It was very early in the morning, I remember, and in court, we were only four people. Myself oozing pus, the magistrate and two prosecutors. Ndyamuhaki and his bodyguard were waiting at the exit from the dock.

After about 13 days in Kitalya prison, I was finally given cash bail of Shs 500,000 and each of my sureties a non-cash bond
of Shs 10m. My passport was deposited in court such that I would not fly out. And then shit happened! I was kidnapped from Kitalya prison gate, and driven to Makindye military barracks.

The treatment this time was different. Look, I was even lifted with care by six men who emerged from a maize plantation over yonder, and deposited me in a waiting numberless gray double- cabin like an egg or glass. The story of the torture will be for another day but let me first tell you about the events that followed upon being dropped at my gate at 3:30 am on that same day by a convoy of two Military Police trucks and a military drone full of red top soldiers.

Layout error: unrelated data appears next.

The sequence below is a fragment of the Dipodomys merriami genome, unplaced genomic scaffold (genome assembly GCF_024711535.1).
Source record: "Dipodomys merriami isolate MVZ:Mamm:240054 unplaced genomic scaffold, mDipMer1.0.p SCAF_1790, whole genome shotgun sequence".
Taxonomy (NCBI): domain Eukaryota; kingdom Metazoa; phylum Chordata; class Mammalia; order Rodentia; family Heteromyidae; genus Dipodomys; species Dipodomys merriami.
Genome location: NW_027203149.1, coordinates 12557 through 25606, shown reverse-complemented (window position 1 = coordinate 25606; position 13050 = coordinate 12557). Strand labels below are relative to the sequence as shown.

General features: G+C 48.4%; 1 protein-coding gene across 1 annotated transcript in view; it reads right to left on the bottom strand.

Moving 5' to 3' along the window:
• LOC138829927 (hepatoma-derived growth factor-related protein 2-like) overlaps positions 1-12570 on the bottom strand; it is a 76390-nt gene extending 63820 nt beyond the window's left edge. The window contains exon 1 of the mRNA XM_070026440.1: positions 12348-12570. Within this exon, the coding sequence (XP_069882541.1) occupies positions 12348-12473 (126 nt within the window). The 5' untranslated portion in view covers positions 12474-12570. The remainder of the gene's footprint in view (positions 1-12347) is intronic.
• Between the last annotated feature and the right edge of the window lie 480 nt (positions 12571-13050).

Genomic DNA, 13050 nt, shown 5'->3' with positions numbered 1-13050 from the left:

After they had left, I called our family driver to drive me to Kampala. I left home at a half past four in the morning, phoneless and with a wallet stuffed with two crispy notes of Shs 50,000. Upon arrival in Kampala, I asked the driver to go back home and I limped across the road where I bought a phone but failed togetaSimcard.

I got a cab by the roadside and asked the chauffeur to take me to Kyanja and then International Hospital Kampala (IHK). In Kyanja, I knew a friend who would get me a Sim card and then proceed to the hospital. When we had reached Kyanja, the friend offered to take me to the hospital and so I didn’t need the driver I had come with.